Two Different Quarters, Two Different Results
Patience was rewarded in the first quarter of 2019. After significant declines during the fourth quarter of 2018, stocks worldwide rebounded during the first three months of this year. Bond prices, which were low during most of 2018, continued a recovery that began in November.
The contrast with the last quarter of 2019 was dramatic.
2018 was a volatile year for stocks. S&P 500 Index Funds (with reinvested dividends) peaked in September, up 11% for the year. They then declined 19%, hitting bottom on December 24. That decline was seen by some analysts as the beginning of a “Bear Market” (stock market decline of 20% or more from a previous high). That didn’t happen but it was not a Merry Christmas.
The last Bear Market for the S&P 500 Index ended 10 years ago, perhaps the longest stretch without one in US stock market history. So it was tempting to bail out of stocks during the fourth quarter declines, which many investors thought was the beginning of the Bear. Instead, the fourth quarter was another example of the difficulty of trying to time the markets.
Explanation for these moves are always numerous, even when the actual reasons are not clear. The Wall Street Journal (March 30, page A1) said “Much of this year’s rally was fueled by investor’s relief that central banks were willing to back off their rate-increase campaigns after growth cooled from the Eurozone to China…The rebound was also fueled by investors stepping back into stocks after a selloff that many considered overdone.”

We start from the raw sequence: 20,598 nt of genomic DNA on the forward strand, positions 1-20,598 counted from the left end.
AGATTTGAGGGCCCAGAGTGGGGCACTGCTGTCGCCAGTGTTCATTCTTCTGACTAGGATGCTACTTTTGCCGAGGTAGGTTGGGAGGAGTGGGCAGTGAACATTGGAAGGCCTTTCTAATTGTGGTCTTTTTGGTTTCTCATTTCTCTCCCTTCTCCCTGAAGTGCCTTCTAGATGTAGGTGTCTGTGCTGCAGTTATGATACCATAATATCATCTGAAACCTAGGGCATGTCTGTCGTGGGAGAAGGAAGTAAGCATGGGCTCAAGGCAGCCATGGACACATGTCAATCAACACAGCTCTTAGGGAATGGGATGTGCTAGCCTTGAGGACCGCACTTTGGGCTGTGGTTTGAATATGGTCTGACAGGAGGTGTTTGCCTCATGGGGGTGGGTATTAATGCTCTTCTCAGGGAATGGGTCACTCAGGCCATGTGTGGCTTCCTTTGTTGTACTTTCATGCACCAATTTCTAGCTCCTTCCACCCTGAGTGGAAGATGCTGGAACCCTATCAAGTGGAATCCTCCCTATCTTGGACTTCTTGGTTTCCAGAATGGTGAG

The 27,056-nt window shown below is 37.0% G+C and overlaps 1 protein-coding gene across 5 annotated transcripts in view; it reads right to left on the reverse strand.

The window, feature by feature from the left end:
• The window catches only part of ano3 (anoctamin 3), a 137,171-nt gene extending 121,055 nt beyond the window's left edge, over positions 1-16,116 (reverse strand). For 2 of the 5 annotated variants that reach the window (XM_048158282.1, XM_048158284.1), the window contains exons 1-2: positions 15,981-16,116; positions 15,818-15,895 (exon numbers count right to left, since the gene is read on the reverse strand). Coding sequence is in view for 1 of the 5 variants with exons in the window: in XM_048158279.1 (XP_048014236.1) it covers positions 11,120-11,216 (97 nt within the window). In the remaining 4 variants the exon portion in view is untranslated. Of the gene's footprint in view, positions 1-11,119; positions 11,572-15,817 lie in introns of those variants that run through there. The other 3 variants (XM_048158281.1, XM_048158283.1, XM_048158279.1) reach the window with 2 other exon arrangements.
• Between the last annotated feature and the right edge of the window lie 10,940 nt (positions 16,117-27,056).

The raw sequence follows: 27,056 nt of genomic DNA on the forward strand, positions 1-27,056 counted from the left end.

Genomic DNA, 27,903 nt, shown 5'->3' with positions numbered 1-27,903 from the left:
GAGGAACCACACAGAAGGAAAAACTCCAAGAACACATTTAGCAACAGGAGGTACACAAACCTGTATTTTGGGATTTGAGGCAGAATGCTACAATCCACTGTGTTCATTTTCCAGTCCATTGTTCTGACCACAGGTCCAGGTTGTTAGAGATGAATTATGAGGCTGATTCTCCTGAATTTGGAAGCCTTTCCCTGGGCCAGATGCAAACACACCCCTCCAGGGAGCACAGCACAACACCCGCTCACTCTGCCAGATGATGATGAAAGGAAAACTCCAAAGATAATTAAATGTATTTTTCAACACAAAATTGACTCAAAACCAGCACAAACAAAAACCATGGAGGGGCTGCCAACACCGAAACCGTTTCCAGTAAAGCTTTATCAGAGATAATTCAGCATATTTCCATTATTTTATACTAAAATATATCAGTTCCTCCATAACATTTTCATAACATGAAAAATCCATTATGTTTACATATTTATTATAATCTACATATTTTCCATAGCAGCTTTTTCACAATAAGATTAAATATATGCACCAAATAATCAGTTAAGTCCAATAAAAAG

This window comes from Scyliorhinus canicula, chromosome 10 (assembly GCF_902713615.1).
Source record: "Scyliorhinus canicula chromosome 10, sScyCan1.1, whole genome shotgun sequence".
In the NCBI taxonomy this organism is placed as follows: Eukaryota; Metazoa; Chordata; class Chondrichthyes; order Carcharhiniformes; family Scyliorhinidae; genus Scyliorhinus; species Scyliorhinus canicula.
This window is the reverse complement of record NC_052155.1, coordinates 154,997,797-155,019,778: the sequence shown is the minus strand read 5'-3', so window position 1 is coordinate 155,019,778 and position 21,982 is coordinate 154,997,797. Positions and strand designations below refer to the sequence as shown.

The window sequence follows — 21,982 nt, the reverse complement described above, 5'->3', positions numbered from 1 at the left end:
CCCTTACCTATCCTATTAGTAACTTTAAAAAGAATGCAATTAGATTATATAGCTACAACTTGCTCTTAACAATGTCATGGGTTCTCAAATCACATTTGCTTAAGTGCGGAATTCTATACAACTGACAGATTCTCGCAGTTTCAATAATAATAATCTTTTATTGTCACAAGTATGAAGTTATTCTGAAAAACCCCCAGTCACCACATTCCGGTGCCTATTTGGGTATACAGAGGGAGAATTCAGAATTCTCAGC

Other reasons mentioned include positive feedback from US-China trade negotiations, strong job growth and low inflation.
Whatever the reason, investors should like first quarter results.
The usual warnings apply: These short-term trends are not indicative of what will happen next; past performance is no guarantee of future performance; investments involve the risk of loss of principal and earnings; "Average annual return" evens out variations in the actual year-to-year returns; ETFs, mutual funds and individual stocks and bonds fluctuate in value and there will always be times when they lose value; and the S&P 500 Index is still overdue for a "Bear Market," a 20% or greater decline.